Three North Shaolin teachers (Lu Feng, Chang Sheng, and Sun Chien) are called on by the Manchus to teach their soldiers and are urged to challenge the current South Shaolin teachers. They ... See full summary »
One of the last of the Old School Hong Kong martial arts flicks, this one deals with a legendary competition in swordplay and fighting that ends up being fought between two great warriors, ... See full summary »
Chen Kuan-tai battles assassins that use a deadly, beheading weapon to kill dissidents. Based on true events, the film's weapon was completely fabricated because in real life, no one ever ... See full summary »
A soldier deserts his outfit the night before a major battle, after receiving an urgent message. He heads across the border to Mexico to marry his pregnant girlfriend before she gives birth... See full summary »
The Shaolin Temple is the last place to resist defeat by the Manchu Dynasty, mostly because of their unique fighting style. Men from far and wide come to wait outside the temple, hoping ... See full summary »
A wagon load of convicts on their way to prison is being escorted through the mountains by a cavalry troop. They are attacked by a bandit gang, and only a sergeant, his beautiful young ... See full summary »
A dying teacher instructs his final student to check on the activities of five former pupils, each of whom he taught a unique and special style of kung-fu to: The Centipede, Snake, Scorpion... See full summary »
A young martial artist seeks revenge on the Ninja who kills his martial arts brothers and teacher. He finds help in the form of a new teacher (who knows Ninjitsu) and new brothers. Together... See full summary »
The indomitable martial arts team of director Chang Cheh and stunt choreographer Liu Chia-liang continues the compelling saga of Golden Swallow from King Hu's Come Drink with Me in this ... See full summary »
Shaolin Mantis (Orig. Tang lang) is a 1978 Shaw Brothers film directed by Lau Kar-leung. Starring David Chiang and Liu Chia Hui. Shaolin Mantis tells the story of a man who learns martial arts by observing a praying mantis.
The prolific Chor Yuen (Intimate Confessions of a Chinese Courtesan (1972)) whose work covers many genres was an important director with The Shaw Brothers, but today his oeuvre is known less than Chang Cheh and Lau Kar-leung. The genre that I am most familiar with from his films are the wuxia adaptations from the Gu Long novels including this one which was taken from (the Chinese title of the film is the same as the novel). While his direction was usually fine he had a habit to trying to fit in an overabundance of plot turns and characters that can be typical in adaptations of literature. I felt this was a hindrance to many of his directed films such as Bat Without Wings (1980), but in this movie it worked quite well. So far, and I have many more films that I would like to see of his with most not available on R1, this is easily my favorite movie directed by Yuen.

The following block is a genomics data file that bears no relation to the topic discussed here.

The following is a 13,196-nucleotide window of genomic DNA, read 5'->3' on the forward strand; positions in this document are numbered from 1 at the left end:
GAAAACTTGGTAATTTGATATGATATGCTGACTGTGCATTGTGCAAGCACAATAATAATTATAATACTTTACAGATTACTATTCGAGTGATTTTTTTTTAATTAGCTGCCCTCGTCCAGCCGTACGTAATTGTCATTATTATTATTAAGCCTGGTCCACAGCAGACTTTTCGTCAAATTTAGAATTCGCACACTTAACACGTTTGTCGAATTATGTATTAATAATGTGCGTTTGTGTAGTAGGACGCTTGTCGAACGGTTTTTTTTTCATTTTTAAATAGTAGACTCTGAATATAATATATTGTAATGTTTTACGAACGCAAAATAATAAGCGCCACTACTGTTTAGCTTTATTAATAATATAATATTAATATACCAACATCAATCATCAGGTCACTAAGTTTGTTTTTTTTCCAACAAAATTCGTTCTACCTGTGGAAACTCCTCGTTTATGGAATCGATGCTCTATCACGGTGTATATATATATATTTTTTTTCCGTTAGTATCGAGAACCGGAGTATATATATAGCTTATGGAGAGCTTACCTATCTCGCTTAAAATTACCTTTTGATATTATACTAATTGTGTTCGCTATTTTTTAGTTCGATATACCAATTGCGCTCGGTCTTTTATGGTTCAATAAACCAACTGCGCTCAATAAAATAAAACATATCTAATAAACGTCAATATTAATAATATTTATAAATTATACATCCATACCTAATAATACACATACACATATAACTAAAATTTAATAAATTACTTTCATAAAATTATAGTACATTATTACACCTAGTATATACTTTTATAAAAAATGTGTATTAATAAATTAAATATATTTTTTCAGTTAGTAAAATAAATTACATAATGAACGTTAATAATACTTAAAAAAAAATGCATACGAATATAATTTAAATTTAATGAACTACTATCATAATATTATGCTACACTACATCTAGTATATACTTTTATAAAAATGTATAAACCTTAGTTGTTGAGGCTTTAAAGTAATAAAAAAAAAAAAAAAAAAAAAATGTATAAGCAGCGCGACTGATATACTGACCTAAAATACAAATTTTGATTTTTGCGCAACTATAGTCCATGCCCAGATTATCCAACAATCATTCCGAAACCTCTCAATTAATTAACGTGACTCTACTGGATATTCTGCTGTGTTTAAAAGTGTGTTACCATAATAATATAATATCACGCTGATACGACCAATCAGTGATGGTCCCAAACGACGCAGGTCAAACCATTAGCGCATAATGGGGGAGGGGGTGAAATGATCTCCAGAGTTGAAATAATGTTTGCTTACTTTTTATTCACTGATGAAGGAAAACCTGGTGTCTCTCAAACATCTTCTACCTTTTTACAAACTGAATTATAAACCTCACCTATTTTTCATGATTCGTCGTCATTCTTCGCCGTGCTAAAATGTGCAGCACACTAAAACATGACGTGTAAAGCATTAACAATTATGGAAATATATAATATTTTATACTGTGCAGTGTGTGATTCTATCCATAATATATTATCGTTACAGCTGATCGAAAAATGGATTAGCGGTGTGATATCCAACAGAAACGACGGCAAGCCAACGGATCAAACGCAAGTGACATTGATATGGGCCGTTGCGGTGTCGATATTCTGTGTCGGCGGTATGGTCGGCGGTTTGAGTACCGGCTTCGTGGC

The Magic Blade is a consummate wuxia adaptation in the jianghu universe (literally means lakes and rivers but has come to mean the fictional world these fighters inhabit). The best wuxia films have hearty heroes, sundry and plentiful villains, diverse powerful weaponry and a complicated plot that I will eschew discussing too much about in this review. This film has all of that. We start with the solemn hero with an absolute code of ethics bemoaning a lost love because of his quest in becoming the number one martial artist. Who better to play this than the stoic Ti Lung as Fu Hung-hsueh? He resembles Client Eastwood in the Sergio Leone's The Man With No Name trilogy in attire while his character is much more chivalrous. Every wuxia warrior must have a sublime and deadly weapon and Fu has his unique titular sword in tow. It is a blade that can swivel like a tonfa and looks like it would work well in mowing down your lawn as well as your enemies.